I never thought that I was anything other than British. How do you compensate me for missed opportunities with my kids? Or not being there for my dying mother?
Source: The Huffington Post Website 15/10/2018 09:24 BST | Updated 15/10/2018 17:45 BST Richard Black
Arriving in London as a child in the 1960s, I was totally surprised by the size of the homes and how cold it was. It was strange to see people that were different in colour than what I had been accustomed to, but then I stopped giving it much thought.
When I was finally enrolled in school it was the happiest day my life. It was an opportunity to make new friends. At that time, the school had a large immigrant population, so I did not feel left out and the teachers were very friendly and made us feel welcome.
For my mum it was a different story, she was afraid of going out even to work because of the constant abuse that she suffered at the time. My mother was white-passing mixed-race, so she would be constantly looked at. She suffered verbal abuse from white people and then there were the physical attacks on people of colour, so it meant that she would no longer go out to the shops.
I would eat the scraps that she brought home from the kitchens that she serviced and we would wait until my brother would come home for us to go and buy food.
I can’t remember ever being scared although I did encounter bullying. But I had a different approach, I tackled it head on. I was not going to allow anyone to inject fear into me, and I was well-liked at school with a lot of friends who would stick up for me.
My school experiences were mixed, but mainly positive, on the other hand it tore me apart to see and hear my mother speak about what she had to face almost on a daily basis.
Living in West London in the 1960s was a mixture of different cultures, you had west Indians and the African diaspora as well, it was an extremely cosmopolitan mix.
I did not suffer from racism until I was in my teens, being called a n***** or a co** was met in my usual style of returning the compliment. I soon realised the best thing for me to do was not to try and mix but to stay with other people of colour. We would let our hair down at house parties – where I met the mother of two of my British-born children.
I never thought that I was anything other than British, yes different in colour but still British. No matter how many insults we suffered or people telling us to go back home, we still thought that we had a right to be in the UK.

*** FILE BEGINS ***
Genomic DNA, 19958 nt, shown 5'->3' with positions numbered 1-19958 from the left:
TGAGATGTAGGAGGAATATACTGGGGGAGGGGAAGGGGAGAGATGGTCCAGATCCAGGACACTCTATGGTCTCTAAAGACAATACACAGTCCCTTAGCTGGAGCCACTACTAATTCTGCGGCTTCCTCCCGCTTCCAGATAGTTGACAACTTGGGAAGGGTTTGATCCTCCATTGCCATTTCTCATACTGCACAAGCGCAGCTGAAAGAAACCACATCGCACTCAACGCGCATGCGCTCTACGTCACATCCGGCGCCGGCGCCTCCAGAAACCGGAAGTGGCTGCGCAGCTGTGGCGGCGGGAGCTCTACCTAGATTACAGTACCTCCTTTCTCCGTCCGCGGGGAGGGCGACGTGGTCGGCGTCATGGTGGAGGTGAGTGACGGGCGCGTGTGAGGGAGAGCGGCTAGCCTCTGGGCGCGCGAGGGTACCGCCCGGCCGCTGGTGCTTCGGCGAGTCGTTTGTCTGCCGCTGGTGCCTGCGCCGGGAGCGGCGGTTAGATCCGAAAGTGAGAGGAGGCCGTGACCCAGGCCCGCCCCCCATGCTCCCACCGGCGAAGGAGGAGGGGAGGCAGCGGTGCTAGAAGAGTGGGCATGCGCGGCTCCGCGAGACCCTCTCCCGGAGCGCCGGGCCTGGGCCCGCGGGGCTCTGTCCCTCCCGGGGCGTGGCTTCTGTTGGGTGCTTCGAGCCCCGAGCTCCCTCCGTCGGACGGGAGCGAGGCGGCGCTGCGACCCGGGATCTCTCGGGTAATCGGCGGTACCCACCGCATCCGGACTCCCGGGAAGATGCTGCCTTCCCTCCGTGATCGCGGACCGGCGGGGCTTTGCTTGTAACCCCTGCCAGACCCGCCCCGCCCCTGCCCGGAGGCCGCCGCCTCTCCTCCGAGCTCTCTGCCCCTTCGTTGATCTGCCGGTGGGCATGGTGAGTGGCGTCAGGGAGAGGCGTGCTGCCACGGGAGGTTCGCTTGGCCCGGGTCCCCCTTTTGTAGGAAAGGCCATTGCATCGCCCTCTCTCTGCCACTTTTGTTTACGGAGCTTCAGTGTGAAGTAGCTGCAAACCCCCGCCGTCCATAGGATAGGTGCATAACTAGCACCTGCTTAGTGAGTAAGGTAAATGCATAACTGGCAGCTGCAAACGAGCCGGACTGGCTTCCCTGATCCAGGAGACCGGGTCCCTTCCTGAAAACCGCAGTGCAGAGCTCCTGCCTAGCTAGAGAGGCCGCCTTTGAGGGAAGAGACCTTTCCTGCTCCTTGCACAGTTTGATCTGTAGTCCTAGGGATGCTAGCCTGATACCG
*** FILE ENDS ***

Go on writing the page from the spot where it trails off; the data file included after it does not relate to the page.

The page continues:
I never could have imagined that decades later we could be treated in this way.
For the last 35 years, since an extended holiday to Trinidad, I’ve been locked out of the UK. My mother fell ill in 2003, and died later that year. Countless trips to the British Embassy and pleading with staff to allow me to return fell on deaf ears. Not being by her side during her illness and her subsequent passing has left me with a sense of guilt that no matter how hard I try it will not go away.
No amount of compensation can bring those moments back for me. How do you start to compensate someone for 35 years of lost opportunities?
Not being able to give comfort or to be there for my dying mother. How do you compensate me for missed opportunities with my kids, not being able to see them grow up. How much compensation will the state pay to eradicate the sense of abandonment that my kids have felt over the years?
I never thought that after arriving in the UK as a child that I would have to go through telephone interviews to see whether I still have strong ties to the UK.
I never thought that I would be fighting to retain my rights as a citizen of the UK. It feels to me like domestic abuse in its worst form – the Home Office trying to disenfranchise a whole group of people who have a legal right to be in the UK without any due process.
In my years in the UK, I cannot remember ever having spoken to a police officer, far less being charged for any form of criminality, I have never been arrested or held.
The UK’s rejection of us feels like we’ve been used and kicked to the curb.
Since being recognised as a victim of the Windrush scandal, my hopes have turned to despair. The mess was supposed to take two weeks to be resolved, yet here we are more than five months later. I feel totally betrayed.